Dr McMahon is presently affiliated with Northwest Veterinary Specialists, 16756 SE, 82nd Drive, Clackamas, OR 97015. This work was completed at the following institutions: The Ohio State University (OSU), The University of Wisconsin—Madison (UW—Madison), and The New England Veterinary Oncology Group (NEVOG). Presented in part at the 29th Veterinary Cancer Society Conference, Austin, TX, October 2009.
Adjuvant Carboplatin and Gemcitabine Combination Chemotherapy Postamputation in Canine Appendicular Osteosarcoma
Article first published online: 12 APR 2011
Copyright © 2011 by the American College of Veterinary Internal Medicine
Journal of Veterinary Internal Medicine
Volume 25, Issue 3, pages 511–517, May/June 2011
How to Cite
McMahon, M., Mathie, T., Stingle, N., Romansik, E., Vail, D. and London, C. (2011), Adjuvant Carboplatin and Gemcitabine Combination Chemotherapy Postamputation in Canine Appendicular Osteosarcoma. Journal of Veterinary Internal Medicine, 25: 511–517. doi: 10.1111/j.1939-1676.2011.0697.x
- Issue published online: 3 MAY 2011
- Article first published online: 12 APR 2011
- Submitted October 4, 2010; Revised December 23, 2010; Accepted January 10, 2011.
- Bone cancer;
Background: Appendicular osteosarcoma (OSA), the most common bone tumor in dogs, is typically treated by amputation and adjuvant chemotherapy. Despite numerous efforts, the median survival time (MST) for dogs receiving a platinum compound, doxorubicin, or a combination of these remains at 8–12 months. Evidence from studies in mice suggests that gemcitabine has activity against OSA in vivo. Our preliminary work demonstrated that the addition of low-dosage (10 mM) gemcitabine to carboplatin resulted in synergistic inhibition of OSA cell viability in vitro.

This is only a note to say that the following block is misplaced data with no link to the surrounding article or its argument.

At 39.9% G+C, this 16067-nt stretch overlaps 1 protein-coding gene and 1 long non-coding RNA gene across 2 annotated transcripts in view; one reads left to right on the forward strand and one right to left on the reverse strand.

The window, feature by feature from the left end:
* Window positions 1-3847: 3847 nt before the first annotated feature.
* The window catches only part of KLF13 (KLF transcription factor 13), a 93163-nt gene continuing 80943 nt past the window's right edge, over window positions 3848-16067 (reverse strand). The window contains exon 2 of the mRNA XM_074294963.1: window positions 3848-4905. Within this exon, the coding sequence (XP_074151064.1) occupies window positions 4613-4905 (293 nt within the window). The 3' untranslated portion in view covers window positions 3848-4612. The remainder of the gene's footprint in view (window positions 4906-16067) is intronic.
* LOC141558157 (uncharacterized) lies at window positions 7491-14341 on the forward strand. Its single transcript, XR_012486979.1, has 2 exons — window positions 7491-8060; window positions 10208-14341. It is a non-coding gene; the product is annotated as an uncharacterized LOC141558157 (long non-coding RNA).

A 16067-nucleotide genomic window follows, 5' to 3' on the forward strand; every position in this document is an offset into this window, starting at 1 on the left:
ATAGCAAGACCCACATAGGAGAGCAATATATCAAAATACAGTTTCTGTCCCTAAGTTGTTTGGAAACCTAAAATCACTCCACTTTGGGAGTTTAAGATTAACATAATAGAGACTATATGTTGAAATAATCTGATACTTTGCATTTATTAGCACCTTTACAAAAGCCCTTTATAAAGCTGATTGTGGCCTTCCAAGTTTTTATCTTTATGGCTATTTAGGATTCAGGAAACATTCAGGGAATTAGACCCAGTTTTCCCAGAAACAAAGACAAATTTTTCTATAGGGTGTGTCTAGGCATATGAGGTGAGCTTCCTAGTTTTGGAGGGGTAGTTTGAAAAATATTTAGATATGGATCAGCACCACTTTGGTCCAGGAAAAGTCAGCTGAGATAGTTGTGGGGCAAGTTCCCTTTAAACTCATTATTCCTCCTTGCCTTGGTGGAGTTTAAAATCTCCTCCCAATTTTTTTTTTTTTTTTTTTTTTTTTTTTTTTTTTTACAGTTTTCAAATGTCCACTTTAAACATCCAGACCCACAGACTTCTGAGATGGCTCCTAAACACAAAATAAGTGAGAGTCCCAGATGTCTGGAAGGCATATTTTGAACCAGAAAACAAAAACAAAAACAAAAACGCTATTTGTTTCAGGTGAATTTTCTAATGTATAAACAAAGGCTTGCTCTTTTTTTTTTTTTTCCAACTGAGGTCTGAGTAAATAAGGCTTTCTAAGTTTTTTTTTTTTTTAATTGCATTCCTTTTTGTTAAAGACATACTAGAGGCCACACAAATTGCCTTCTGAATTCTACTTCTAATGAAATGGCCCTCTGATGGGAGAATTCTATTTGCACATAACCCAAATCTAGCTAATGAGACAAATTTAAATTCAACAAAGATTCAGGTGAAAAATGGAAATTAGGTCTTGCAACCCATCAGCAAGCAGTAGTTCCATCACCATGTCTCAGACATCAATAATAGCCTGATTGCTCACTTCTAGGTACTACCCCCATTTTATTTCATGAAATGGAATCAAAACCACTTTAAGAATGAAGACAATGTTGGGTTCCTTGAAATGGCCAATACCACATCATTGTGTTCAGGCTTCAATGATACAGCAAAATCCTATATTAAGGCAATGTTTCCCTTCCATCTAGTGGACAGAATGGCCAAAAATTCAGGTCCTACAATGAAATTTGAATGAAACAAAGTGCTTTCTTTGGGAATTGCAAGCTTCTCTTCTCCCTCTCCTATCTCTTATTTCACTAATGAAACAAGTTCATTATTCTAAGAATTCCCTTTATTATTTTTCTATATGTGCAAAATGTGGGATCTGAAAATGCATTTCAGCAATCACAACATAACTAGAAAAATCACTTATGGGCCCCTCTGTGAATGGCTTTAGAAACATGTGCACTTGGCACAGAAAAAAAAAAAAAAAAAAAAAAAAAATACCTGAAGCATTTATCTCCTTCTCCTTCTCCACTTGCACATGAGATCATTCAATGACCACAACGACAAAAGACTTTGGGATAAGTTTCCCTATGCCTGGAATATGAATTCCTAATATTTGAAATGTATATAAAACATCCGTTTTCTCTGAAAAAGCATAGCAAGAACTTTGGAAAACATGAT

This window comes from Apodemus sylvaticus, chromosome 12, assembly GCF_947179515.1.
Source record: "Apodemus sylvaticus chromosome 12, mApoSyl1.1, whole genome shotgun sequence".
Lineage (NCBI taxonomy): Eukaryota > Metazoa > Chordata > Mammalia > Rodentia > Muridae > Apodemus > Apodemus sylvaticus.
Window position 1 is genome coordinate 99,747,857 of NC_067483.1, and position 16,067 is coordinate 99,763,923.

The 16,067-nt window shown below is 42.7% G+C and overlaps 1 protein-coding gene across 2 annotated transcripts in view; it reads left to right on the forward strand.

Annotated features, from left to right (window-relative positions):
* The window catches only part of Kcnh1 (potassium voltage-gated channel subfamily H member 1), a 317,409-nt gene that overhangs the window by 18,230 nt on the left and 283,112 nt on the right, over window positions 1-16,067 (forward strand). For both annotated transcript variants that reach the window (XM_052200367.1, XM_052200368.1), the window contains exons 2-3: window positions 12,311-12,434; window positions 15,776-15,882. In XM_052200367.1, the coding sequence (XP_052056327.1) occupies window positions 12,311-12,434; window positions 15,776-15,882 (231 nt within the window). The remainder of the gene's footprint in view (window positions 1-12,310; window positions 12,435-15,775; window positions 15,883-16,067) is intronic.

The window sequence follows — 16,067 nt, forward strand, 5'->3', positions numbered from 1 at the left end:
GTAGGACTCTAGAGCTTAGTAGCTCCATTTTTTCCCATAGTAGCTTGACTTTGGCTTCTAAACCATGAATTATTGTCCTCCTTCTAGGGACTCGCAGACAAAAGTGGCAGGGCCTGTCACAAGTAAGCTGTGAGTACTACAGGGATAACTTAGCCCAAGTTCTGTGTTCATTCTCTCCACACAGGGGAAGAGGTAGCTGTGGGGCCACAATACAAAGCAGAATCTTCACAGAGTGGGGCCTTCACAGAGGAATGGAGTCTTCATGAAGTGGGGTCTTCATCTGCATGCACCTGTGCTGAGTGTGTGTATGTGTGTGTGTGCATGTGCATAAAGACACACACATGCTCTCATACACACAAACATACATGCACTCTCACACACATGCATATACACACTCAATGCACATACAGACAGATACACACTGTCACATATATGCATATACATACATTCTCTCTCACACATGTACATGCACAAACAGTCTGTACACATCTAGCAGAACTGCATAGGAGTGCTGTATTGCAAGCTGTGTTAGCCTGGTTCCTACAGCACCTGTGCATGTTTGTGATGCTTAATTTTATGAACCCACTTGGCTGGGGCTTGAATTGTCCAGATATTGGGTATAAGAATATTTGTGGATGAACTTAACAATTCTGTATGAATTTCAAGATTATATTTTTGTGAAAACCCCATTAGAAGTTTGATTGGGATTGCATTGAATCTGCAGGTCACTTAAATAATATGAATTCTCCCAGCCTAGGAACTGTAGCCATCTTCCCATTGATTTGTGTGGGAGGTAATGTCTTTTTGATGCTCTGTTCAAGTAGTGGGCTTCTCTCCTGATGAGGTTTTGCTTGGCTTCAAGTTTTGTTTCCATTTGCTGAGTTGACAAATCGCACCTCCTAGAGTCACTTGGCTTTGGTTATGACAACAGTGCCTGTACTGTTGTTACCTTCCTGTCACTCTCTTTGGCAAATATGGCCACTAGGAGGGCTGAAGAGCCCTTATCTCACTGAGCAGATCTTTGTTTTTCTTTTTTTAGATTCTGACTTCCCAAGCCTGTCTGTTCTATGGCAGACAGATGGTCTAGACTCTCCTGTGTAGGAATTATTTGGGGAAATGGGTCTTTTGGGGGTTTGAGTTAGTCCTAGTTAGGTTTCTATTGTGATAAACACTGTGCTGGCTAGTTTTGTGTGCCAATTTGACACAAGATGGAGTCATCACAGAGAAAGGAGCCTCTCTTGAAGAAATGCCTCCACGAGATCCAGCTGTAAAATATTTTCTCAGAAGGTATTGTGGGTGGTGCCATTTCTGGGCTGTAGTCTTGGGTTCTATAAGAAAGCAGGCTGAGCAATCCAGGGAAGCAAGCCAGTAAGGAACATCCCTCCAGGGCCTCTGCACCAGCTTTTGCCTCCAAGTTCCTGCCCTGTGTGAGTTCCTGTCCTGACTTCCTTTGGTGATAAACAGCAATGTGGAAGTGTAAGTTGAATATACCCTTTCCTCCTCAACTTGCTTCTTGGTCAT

Objective: The purpose of the following study was to determine whether the addition of low-dosage (2 mg/kg) gemcitabine to carboplatin chemotherapy in dogs with OSA after amputation would improve MST over carboplatin monotherapy.
Animals: Fifty dogs with histologically confirmed appendicular OSA.
Methods: Dogs were treated prospectively with amputation and up to 4 dosages of carboplatin and gemcitabine in combination every 3 weeks.
Results: The chemotherapeutic regimen was well tolerated with only 5 episodes of grade 3 or 4 hematologic toxicity. The median disease-free interval (DFI) was 203 days and the MST was 279 for all dogs in this study. The 1- and 2-year survival rates were 29.5 and 11.3%, respectively. Dogs with proximal humeral OSA had a shorter median DFI (P= .04) compared with dogs with OSA in other locations.
Conclusions and Clinical Importance: These results are comparable to those reported for carboplatin monotherapy indicating that the addition of gemcitabine to carboplatin in dogs with appendicular OSA does not appear to improve outcome.